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(Anthony Jenkins/The Globe and Mail)
(Anthony Jenkins/The Globe and Mail)

David Bercuson

The military is a central actor in Canada's story Add to ...

It is entirely appropriate that the Canadian military play an important role in Canadian citizenship ceremonies and in all other manner of public celebrations in Canada from the welcome of foreign leaders, to major national sports celebrations, and even to provincial and civic ceremonious occasions. Such participation not only reflects historical reality, it also signifies that the Canadian Forces are a central institution of Canadian government, because the defence of the nation is key to both Canadian governance and independence.

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Some Canadians believe that the most important challenges Ottawa faces at any given moment are to ensure the efficient execution of social, economic, fiscal or environmental policies - protecting medicare, or ensuring a sound currency. These are certainly sufficient roles for Canada's government, but the necessary roles are to proclaim and safeguard Canada's borders and to maintain "peace, order and good government" within those borders.

This dual responsibility is the bedrock of our nationhood. Everything else undertaken by federal, provincial or municipal governments in Canada depends on the successful execution of those two conjoined tasks. And although the establishment of our borders and the safeguarding of our sovereignty within those borders does not depend on military power alone, the military is essential to that task because it is the only instrument of government sanctioned to use deadly force - the ultimate policy instrument - to protect Canadian sovereignty.

But there is another major reason why the Canadian Forces should visibly participate in Canadian public ceremonies: Since the 18th century, Canada's soldiers have played a central part in shaping the nation we are today. Canada's borders, its French-English constitutional and cultural duality, its unique form of constitutional monarchy, its relationship to the United States, its role in major multinational institutions, its very independence were all shaped by wars that were either forced on Canada (the War of 1812 being the best example) or wars Canada chose to take part in out of higher principles or national self-interest or both (the two world wars).

It is quite simply a historical fact, for example, that the participation of 600,000 Canadian soldiers in the British Expeditionary Force in the First World War (through the Canadian Expeditionary Force that formed part of the BEF) was so vital to the BEF that prime minister Robert Borden grew determined to seek a new postcolonial status for Canada when the fighting ended. He decided - correctly - that colonial status was no longer acceptable for a Canada that had played such a major role in the fighting and the Allied victory.

It was not simply the change in Canadian constitutional status coming out of that war that marked the beginning of Canadian nationhood. It was also the very experience of the horrors of war in the trenches and the growing realization that although Canada may have been part of the British Empire (or Commonwealth as it became), Canada was not Britain and Canadians were not British. Thus the 20 years from the end of that world war and the beginning of the next witnessed an upsurge in the new symbols of Canada's national narrative from Canadian painting, poetry and literature, to new roles for government in protecting Canadian culture and communications and a new self-image of Canada as a North American political, cultural and economic reality.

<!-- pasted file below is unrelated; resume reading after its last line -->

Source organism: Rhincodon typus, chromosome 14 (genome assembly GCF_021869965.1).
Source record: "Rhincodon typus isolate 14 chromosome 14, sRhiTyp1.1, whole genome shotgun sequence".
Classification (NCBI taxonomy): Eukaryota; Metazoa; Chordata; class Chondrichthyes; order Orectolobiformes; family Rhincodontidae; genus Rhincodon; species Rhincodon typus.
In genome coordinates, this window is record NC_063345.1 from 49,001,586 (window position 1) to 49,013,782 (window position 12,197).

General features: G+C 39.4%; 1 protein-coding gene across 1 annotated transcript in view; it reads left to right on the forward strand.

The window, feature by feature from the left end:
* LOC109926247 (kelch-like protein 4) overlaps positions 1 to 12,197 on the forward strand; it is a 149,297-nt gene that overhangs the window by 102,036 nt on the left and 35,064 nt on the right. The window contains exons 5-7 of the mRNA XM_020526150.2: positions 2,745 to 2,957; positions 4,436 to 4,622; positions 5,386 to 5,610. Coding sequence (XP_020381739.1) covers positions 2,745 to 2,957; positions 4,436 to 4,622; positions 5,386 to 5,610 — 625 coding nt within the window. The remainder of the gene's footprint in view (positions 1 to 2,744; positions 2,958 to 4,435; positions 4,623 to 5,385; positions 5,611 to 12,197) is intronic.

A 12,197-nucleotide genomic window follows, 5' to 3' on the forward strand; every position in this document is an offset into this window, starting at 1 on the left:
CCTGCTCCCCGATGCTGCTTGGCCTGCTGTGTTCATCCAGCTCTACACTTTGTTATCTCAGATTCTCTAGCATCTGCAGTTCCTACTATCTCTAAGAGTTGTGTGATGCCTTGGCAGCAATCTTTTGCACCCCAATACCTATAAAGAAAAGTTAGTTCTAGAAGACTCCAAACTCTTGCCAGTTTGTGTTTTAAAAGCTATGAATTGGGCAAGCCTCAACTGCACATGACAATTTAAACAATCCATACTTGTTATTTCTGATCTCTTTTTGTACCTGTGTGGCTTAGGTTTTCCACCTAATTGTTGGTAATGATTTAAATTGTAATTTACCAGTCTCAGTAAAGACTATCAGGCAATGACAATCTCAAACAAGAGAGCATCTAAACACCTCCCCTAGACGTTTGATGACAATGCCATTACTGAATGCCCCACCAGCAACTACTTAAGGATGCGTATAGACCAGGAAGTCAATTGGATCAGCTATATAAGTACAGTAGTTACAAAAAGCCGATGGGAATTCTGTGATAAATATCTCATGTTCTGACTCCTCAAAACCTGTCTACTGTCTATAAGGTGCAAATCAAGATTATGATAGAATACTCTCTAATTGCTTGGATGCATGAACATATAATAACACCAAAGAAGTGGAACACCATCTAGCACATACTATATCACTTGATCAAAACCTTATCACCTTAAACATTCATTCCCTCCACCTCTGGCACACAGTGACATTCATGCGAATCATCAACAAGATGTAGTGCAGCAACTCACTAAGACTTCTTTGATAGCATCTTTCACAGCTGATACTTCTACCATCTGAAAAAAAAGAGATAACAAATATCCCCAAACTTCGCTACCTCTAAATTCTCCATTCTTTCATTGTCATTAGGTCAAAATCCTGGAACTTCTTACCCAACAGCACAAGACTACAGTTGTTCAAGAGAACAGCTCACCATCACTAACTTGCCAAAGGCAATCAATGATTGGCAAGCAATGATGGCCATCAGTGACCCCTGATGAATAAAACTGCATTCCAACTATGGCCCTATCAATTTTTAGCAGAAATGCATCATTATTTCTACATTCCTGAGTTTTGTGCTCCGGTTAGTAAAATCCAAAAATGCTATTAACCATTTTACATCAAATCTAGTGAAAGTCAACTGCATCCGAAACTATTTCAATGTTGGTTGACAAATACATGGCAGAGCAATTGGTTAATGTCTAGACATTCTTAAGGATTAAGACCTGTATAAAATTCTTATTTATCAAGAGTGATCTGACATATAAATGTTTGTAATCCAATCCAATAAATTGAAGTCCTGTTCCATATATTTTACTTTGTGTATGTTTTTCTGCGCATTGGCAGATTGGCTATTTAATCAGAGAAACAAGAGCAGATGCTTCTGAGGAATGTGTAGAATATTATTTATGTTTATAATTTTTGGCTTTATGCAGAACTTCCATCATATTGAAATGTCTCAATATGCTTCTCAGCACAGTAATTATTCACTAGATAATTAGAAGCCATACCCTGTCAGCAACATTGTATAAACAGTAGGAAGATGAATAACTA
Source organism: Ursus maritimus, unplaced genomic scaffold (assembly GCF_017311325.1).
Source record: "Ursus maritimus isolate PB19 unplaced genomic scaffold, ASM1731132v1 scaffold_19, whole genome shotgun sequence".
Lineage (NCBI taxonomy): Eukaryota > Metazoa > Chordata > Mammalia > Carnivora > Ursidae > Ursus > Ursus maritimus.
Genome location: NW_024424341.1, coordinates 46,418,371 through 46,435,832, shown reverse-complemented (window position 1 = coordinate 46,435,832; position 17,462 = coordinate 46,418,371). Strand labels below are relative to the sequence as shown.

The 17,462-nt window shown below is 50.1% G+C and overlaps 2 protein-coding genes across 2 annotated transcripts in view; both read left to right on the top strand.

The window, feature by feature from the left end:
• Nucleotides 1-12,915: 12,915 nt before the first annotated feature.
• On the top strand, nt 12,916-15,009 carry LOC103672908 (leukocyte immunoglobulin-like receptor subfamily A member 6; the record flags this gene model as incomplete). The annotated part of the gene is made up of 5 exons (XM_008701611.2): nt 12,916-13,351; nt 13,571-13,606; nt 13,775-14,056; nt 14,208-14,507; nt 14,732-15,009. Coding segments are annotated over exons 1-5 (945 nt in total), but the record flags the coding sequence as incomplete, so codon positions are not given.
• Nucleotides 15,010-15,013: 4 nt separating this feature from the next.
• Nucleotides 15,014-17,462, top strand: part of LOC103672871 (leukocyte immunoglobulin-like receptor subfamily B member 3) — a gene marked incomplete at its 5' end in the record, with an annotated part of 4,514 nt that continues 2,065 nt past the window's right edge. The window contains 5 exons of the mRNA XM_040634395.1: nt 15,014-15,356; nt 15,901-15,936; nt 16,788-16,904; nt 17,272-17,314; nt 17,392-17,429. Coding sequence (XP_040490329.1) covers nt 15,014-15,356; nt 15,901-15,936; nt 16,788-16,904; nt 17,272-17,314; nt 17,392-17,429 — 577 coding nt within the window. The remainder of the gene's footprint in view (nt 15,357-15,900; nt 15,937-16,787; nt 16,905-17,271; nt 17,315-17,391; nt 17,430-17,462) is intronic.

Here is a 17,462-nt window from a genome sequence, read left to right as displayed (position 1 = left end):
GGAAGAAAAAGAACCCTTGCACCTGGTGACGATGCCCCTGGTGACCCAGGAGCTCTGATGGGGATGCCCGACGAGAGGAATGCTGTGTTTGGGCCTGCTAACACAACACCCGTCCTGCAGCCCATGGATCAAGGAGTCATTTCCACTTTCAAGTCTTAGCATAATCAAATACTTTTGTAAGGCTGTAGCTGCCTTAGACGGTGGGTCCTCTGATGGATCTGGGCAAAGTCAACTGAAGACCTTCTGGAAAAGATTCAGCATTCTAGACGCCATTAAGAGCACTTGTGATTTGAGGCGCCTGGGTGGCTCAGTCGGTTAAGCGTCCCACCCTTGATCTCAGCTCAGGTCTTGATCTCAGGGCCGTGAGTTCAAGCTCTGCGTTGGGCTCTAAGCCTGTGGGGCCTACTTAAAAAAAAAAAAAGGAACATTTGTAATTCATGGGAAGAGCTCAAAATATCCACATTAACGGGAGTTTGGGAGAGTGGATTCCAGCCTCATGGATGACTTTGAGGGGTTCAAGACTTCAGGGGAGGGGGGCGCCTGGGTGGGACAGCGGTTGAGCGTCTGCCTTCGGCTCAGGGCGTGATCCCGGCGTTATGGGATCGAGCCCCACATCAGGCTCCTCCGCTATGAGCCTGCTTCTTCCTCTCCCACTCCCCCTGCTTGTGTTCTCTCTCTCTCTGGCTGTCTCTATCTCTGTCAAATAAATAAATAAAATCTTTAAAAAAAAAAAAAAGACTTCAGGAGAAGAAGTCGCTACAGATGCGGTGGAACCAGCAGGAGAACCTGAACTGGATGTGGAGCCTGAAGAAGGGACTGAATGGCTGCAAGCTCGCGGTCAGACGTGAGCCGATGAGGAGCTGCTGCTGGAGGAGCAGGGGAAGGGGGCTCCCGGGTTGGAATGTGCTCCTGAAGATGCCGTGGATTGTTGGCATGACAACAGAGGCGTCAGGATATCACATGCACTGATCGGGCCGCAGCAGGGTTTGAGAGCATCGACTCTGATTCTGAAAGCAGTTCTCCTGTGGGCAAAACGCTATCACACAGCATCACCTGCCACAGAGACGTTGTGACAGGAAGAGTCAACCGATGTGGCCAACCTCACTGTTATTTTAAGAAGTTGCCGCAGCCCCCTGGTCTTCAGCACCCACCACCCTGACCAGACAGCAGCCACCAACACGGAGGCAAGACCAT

And if the First World War created Canadian political and cultural independence, the massive effort made by Canadians in the Second World War afforded its diplomats, politicians and economists a significant role for a "middle power' - a Canadian concept - in shaping the modern multilateral world.

Today, as both prime ministers Brian Mulroney and Stephen Harper have demonstrated, Canada's otherwise small say in shaping global policies that ultimately affect every Canadian is at least a littler larger due to our being military participants in important multinational events, not just spectators.

Governments come and governments go and the Canadian society they reflect may play down the importance of the role of the armed forces in creating and sustaining Canadian nationhood, or they may play it up. That is essentially a political decision made for partisan reasons. But any government that ignores that role cuts a large hole out of Canada's story. The Harper government is entirely right in restoring the Canadian military as a central actor in the Canadian story.

David Bercuson is director of the Centre for Military and Strategic Studies at the University of Calgary and director of programs at the Canadian Defence and Foreign Affairs Institute.

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